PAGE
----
This claim involves alleged improper sexual contact between claimant, an inmate at Bedford Hills Correctional Facility and a correction officer or former correction officer. The claim was filed by the inmate on January 21, 2003, alleging acts occurring in October through December 2001. Among other reasons, defendant has opposed the document disclosure requests by indicating that the documents in question may not be disclosed other than by compliance with Civil Rights Law §50-a. Under the statute, the subject of the motion, namely, the correction officer, has been provided with an opportunity to be heard on claimant’s request, in accordance with two prior Interim Decision and Orders. [See Shenyell S. v State of New York, Claim No. 107224, Motion No. M-74493, Interim Decision and Order, unreported (Scuccimarra, J., March 19, 2008); Shenyell S. v State of New York, Claim No. 107224, Motion No. M-74493, Interim Decision and Order, unreported (Scuccimarra, J., June 26, 2008)].

Claimant seeks production of the complete personnel file maintained by the correction officer’s employer, for in camera inspection by the court pursuant to Civil Rights Law §50-a as well as production of any investigations maintained by the Office of the Inspector General regarding this correction officer also for in camera inspection.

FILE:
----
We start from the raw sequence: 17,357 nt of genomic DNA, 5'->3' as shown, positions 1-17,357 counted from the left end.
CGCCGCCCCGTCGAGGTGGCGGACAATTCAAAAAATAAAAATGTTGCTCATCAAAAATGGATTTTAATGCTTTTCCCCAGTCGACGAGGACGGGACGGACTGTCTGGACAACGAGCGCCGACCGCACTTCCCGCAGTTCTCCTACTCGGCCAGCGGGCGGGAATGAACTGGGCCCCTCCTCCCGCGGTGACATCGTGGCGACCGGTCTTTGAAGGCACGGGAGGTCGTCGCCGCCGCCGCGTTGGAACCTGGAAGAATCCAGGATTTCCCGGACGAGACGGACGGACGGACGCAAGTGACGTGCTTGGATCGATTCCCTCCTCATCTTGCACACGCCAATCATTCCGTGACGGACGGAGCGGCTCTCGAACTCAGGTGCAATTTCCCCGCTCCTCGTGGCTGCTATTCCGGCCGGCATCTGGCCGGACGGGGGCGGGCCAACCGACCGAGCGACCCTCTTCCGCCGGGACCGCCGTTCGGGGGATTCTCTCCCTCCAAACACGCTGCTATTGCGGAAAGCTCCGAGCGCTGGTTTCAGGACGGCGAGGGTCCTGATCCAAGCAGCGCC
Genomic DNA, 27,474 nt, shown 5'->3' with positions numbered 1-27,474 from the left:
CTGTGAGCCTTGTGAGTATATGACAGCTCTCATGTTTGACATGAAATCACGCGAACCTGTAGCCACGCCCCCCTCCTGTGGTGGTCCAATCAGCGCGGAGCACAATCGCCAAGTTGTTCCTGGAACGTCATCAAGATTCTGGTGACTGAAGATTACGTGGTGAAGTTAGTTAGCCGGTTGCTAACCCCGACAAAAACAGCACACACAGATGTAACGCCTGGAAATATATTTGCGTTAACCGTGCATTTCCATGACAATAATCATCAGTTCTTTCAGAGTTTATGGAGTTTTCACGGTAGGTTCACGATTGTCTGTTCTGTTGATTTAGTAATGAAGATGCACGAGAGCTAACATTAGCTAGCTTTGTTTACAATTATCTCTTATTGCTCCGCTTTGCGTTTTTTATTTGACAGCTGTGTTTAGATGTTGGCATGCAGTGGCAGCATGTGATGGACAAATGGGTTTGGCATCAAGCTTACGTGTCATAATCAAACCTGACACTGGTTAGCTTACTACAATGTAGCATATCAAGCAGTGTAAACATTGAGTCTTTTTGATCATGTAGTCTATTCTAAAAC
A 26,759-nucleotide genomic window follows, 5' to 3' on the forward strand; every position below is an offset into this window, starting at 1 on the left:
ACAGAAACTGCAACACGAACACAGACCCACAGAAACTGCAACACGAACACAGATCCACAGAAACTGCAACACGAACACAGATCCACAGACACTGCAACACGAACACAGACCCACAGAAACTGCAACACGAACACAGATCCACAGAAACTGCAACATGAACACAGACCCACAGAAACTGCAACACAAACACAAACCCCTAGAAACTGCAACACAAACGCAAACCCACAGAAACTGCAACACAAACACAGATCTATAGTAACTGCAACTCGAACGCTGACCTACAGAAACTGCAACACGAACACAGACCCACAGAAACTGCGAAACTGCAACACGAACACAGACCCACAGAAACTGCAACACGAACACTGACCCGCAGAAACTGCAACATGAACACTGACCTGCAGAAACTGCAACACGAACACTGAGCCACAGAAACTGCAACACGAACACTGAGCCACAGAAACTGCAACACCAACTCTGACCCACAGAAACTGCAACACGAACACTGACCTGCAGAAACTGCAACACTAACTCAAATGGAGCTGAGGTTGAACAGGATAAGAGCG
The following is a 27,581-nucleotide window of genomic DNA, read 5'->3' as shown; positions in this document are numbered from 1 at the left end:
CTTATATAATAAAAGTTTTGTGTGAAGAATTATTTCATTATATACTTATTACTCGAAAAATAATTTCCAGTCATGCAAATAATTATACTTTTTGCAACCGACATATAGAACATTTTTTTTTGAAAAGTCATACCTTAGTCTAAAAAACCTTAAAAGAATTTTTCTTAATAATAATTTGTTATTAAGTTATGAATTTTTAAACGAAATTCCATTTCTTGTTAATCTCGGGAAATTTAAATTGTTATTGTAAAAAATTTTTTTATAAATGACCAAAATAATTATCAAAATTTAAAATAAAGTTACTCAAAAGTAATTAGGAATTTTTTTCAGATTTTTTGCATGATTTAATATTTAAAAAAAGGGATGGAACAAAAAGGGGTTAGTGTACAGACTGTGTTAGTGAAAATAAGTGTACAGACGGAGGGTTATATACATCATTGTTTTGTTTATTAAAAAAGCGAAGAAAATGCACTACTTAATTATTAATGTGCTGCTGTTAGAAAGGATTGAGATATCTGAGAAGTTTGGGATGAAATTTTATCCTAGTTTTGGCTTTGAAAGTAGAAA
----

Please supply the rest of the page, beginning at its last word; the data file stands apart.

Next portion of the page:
The standards for whether the personnel records[2] should be produced for inspection are expressed in the statute, and have been satisfied herein.

Civil Rights Law §50-a provides in pertinent part:

“1. All personnel records, used to evaluate performance toward continued employment or promotion, under the control of . . . a department of correction of individuals employed as correction officers . . . shall be considered confidential and not subject to inspection or review without the express written consent of such . . . correction officer . . . except as may be mandated by lawful court order.

2. Prior to issuing such court order the judge must review all such requests and give interested parties the opportunity to be heard. No such order shall issue without a clear showing of facts sufficient to warrant the judge to request records for review.

3. If, after such hearing, the judge concludes there is a sufficient basis he shall sign an order requiring that the personnel records in question be sealed and sent directly to him. He shall then review the file and make a determination as to whether the records are relevant and material in the action before him. Upon such a finding the court shall make those parts of the record found to be relevant and material available to the persons so requesting . . . ”